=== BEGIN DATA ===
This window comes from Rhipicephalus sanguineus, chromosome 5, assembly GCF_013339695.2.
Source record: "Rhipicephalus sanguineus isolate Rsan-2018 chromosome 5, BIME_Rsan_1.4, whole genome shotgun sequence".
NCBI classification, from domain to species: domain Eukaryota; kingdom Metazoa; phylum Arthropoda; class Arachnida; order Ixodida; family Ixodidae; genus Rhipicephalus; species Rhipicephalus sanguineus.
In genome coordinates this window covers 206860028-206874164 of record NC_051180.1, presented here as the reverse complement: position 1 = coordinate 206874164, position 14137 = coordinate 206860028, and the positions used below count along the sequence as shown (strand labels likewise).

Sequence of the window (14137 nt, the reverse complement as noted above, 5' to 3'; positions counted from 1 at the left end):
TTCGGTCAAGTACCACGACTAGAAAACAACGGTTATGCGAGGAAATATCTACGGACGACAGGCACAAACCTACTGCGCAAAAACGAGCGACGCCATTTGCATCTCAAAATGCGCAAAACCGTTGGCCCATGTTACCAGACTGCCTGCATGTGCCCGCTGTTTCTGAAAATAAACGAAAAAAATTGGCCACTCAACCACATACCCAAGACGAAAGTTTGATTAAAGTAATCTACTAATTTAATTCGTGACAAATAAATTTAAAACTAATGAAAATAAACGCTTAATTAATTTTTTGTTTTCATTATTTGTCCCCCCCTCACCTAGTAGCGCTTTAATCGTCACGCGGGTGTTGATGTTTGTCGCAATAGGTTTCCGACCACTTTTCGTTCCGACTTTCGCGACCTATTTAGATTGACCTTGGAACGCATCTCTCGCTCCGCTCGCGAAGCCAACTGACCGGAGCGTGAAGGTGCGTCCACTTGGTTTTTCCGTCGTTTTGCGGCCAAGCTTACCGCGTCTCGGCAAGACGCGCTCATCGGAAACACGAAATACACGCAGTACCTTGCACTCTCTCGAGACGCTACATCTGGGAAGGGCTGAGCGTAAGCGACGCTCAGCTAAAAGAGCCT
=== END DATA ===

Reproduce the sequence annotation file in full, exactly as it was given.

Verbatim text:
This window comes from Rhipicephalus sanguineus, chromosome 5, assembly GCF_013339695.2.
Source record: "Rhipicephalus sanguineus isolate Rsan-2018 chromosome 5, BIME_Rsan_1.4, whole genome shotgun sequence".
NCBI classification, from domain to species: domain Eukaryota; kingdom Metazoa; phylum Arthropoda; class Arachnida; order Ixodida; family Ixodidae; genus Rhipicephalus; species Rhipicephalus sanguineus.
In genome coordinates this window covers 206860028-206874164 of record NC_051180.1, presented here as the reverse complement: position 1 = coordinate 206874164, position 14137 = coordinate 206860028, and the positions used below count along the sequence as shown (strand labels likewise).

Sequence of the window (14137 nt, the reverse complement as noted above, 5' to 3'; positions counted from 1 at the left end):
TTCGGTCAAGTACCACGACTAGAAAACAACGGTTATGCGAGGAAATATCTACGGACGACAGGCACAAACCTACTGCGCAAAAACGAGCGACGCCATTTGCATCTCAAAATGCGCAAAACCGTTGGCCCATGTTACCAGACTGCCTGCATGTGCCCGCTGTTTCTGAAAATAAACGAAAAAAATTGGCCACTCAACCACATACCCAAGACGAAAGTTTGATTAAAGTAATCTACTAATTTAATTCGTGACAAATAAATTTAAAACTAATGAAAATAAACGCTTAATTAATTTTTTGTTTTCATTATTTGTCCCCCCCTCACCTAGTAGCGCTTTAATCGTCACGCGGGTGTTGATGTTTGTCGCAATAGGTTTCCGACCACTTTTCGTTCCGACTTTCGCGACCTATTTAGATTGACCTTGGAACGCATCTCTCGCTCCGCTCGCGAAGCCAACTGACCGGAGCGTGAAGGTGCGTCCACTTGGTTTTTCCGTCGTTTTGCGGCCAAGCTTACCGCGTCTCGGCAAGACGCGCTCATCGGAAACACGAAATACACGCAGTACCTTGCACTCTCTCGAGACGCTACATCTGGGAAGGGCTGAGCGTAAGCGACGCTCAGCTAAAAGAGCCT